Reed proves that a signature style is an advantage in his incredibly strong collection of images. His trademark lighting technique involves a ten-foot pole and a strobe light, and makes his powerful portraits easily recognizable.
Andrew doesn’t take shortcuts. What some photographers do in photoshop, Andrew does with gels, flashlights, and environmental light sources. In this image, the blue streaks in the sky are helicopters and his shadow is created by headlights.
There was a time, not too long ago, when the armed forces kept a tight lid on photographs taken by its soldiers. Count Jeremiah’s portfolio as one more advantage of the digital photography revolution, and see his humble, hardworking personality come through in his work.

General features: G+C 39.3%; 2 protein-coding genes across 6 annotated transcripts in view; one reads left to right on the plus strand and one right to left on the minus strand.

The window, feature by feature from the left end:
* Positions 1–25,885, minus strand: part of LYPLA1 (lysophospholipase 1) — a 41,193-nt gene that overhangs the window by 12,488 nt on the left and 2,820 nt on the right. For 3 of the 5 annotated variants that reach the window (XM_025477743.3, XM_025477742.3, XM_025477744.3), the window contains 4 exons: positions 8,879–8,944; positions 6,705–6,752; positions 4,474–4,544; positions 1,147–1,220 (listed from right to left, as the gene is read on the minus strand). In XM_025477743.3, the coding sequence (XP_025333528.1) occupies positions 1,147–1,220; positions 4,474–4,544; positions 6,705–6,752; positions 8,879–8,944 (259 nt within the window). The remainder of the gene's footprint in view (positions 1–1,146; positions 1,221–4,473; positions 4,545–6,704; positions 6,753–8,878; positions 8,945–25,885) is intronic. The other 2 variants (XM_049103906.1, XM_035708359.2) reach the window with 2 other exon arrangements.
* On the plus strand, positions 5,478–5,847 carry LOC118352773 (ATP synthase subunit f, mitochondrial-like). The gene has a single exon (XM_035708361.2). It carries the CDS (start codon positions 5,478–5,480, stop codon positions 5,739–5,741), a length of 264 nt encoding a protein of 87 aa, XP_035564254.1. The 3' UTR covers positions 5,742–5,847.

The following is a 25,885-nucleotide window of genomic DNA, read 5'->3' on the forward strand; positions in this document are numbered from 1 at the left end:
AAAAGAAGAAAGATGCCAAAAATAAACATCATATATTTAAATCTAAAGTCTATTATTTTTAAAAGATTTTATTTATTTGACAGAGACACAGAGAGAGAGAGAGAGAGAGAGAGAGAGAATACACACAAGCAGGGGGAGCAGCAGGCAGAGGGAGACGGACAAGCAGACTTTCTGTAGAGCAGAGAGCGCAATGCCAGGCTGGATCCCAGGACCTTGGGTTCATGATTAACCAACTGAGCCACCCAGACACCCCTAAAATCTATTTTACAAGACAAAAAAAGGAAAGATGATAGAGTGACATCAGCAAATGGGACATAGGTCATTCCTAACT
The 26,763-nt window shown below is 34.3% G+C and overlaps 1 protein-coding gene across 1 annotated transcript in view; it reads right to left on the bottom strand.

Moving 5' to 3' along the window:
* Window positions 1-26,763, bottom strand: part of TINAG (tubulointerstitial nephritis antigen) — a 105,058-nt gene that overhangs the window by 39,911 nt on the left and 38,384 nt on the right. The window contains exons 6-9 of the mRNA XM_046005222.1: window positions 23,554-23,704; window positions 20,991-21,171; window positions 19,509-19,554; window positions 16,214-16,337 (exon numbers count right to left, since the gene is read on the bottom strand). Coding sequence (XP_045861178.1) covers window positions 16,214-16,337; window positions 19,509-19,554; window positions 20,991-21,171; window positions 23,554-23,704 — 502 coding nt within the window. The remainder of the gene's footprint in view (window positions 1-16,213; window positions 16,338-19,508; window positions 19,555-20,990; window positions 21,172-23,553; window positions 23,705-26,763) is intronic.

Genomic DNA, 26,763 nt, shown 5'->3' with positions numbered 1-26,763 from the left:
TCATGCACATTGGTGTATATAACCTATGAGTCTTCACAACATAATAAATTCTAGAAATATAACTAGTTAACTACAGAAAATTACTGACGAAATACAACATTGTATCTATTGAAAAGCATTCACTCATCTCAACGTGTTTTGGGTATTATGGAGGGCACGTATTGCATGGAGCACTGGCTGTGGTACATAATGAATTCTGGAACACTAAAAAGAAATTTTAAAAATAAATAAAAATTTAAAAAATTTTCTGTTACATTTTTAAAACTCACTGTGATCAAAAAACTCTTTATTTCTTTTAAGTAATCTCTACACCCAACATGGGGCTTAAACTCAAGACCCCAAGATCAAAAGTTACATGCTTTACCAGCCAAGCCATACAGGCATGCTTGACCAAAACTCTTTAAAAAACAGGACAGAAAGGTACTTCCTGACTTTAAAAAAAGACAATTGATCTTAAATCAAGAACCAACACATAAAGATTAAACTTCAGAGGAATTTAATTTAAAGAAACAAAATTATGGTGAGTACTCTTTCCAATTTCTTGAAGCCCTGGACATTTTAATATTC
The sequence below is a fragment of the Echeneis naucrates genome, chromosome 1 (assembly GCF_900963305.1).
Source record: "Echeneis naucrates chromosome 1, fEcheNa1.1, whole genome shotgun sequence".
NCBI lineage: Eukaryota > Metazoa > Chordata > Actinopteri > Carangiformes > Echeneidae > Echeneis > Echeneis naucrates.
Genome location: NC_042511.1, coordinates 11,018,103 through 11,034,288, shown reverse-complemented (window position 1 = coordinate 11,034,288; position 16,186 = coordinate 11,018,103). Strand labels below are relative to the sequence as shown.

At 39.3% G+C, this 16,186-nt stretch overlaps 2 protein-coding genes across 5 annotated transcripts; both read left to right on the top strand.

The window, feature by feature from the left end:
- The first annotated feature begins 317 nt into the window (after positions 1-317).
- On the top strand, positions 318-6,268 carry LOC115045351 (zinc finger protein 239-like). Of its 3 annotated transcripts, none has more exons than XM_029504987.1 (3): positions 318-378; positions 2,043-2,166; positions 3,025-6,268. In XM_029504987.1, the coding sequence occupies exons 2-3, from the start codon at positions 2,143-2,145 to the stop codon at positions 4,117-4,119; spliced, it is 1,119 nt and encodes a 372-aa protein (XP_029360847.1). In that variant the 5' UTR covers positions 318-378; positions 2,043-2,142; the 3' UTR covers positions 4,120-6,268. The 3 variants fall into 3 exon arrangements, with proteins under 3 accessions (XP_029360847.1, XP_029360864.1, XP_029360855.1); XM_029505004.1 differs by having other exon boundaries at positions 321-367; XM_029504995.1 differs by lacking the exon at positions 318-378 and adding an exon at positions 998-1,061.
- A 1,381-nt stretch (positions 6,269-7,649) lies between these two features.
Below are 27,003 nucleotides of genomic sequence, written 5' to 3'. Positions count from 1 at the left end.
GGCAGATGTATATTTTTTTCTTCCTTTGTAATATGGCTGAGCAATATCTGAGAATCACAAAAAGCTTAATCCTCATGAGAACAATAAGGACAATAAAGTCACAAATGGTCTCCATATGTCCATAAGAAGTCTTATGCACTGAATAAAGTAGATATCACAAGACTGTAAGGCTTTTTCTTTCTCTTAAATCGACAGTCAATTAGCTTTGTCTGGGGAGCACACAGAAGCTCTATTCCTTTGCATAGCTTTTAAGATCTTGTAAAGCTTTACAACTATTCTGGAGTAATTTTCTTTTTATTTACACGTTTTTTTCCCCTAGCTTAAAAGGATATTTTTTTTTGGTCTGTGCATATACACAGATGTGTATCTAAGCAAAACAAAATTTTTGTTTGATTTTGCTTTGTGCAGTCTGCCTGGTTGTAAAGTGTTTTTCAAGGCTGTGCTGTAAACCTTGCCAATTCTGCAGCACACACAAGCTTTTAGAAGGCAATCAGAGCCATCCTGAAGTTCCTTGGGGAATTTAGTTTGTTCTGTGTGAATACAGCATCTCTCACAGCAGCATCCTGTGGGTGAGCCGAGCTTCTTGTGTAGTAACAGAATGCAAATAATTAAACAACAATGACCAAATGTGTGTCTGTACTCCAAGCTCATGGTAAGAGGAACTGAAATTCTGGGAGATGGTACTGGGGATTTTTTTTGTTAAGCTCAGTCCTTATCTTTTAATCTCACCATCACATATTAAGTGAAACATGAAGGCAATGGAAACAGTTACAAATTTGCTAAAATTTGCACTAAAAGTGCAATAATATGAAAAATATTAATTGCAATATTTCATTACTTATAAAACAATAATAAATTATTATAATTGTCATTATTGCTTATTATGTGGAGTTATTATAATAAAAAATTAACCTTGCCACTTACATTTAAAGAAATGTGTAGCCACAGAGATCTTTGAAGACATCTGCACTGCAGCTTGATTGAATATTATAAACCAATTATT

Oh Federico. Who can help but dream of Italy when viewing his images? How is it that he finds the most beautiful women in the world to photograph? Federico’s work was featured on the cover of JPG issue 19 and he thanked me with endless warmth.
Simon’s photography is like the album you have to listen to 20 times before you can’t get enough of it: subtle but surprisingly powerful. Check out his series of white houses (improper noun) of the heartland, and his shot of a frustrated Kansas police officer on election day.
I’m so conditioned against favoritism towards Christina McNeill (we worked together at JPG) that I just now remembered how much better this list would be with her on it. Sorry for the late add, Christina, you rock the Hasselblad and belong on this list.